The Circulatory System and
By Ann Barta, MSA, RHIA
MANY CODING PROFESSIONALS will need to learn new ter- minology and brush up on their anatomy and physiology (A&P) knowledge to prepare for the ICD-10-CM/PCS transition. Al- though it is still too early for intense training on the new code sets, now is the time for coding professionals to gain knowledge on how ICD-10-CM/PCS differs from ICD-9-CM, in addition to refreshing their A&P knowledge. This article focuses on some of the terminology and classifica- tion changes in circulatory system conditions and discusses the A&P knowledge required to code circulatory procedures. ICD-10-CM
Chapter 9 in ICD-10-CM classifies diseases and disorders of the
circulatory system and includes categories I00–I99. The chapter’s organization is comparable to chapter 7’s organization in
ICD-9-CM with one notable change in the order of conditions
under the section for ischemic heart diseases (I20–I25). In ICD-
9-CM the first condition classified under ischemic heart disease
is acute myocardial infarction, whereas angina pectoris is the
first condition classified in ICD-10-CM.
The nature of hypertension (benign, malignant, or unspecified)
is no longer an axis for classifying hypertension in ICD-10-CM.
Instead, hypertension is classified only by type, primary or secondary. There is only one code (I10) for essential or primary
hypertension. Coding professionals would assign I10 if the physician documented arterial, benign, essential, malignant, primary, or systemic hypertension.
The definition and terminology for an acute myocardial infarction has also been updated in ICD-10-CM. The time frame for
an acute myocardial infarction has changed from eight weeks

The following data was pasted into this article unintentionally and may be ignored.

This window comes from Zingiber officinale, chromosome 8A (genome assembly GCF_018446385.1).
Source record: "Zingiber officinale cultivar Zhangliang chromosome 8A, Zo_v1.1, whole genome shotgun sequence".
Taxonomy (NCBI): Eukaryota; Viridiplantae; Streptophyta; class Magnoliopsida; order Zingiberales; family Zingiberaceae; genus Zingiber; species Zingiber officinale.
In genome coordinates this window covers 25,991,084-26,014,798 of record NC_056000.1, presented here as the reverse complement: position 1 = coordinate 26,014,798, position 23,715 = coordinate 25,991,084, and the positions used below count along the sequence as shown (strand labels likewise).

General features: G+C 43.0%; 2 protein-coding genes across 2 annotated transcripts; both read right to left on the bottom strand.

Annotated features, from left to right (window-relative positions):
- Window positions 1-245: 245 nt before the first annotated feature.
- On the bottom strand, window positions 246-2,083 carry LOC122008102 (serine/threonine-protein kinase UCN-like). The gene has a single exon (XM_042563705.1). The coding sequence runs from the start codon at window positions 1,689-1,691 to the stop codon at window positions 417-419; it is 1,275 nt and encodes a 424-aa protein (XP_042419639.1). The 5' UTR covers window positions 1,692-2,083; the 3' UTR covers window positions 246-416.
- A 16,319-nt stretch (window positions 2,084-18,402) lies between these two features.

or less in ICD-9-CM to four weeks or less in ICD-10-CM. In addition, ST elevation and non-ST elevation are in the ICD-10-CM
code titles. In ICD-9-CM these are just inclusion terms and are
not included in the code titles. The table to the right provides
a comparison of ICD-10-CM initial myocardial infarction code
titles with ICD-9-CM acute myocardial infarction code titles.
Certain codes from category I21 also classify the responsible
coronary artery. An example is I21.01, ST elevation (STEMI)
myocardial infarction involving left main coronary artery. In
addition, ICD-10-CM no longer classifies the episode of care
(initial versus subsequent).
ICD-10-CM also classifies subsequent acute myocardial infarctions to category I22, Subsequent ST elevation (STEMI) and
non-ST elevation (NSTEMI) myocardial infarction. A code from
category I22 is assigned when a patient who has suffered an initial acute myocardial infarction suffers a new acute myocardial
infarction within the four-week time frame of the initial acute
Other Circulatory Conditions
Acute myocardial infarction is not the only circulatory condition with updated terminology. Additional examples of terminology differences between the two classification systems are
angina pectoris and acute coronary thrombosis not resulting in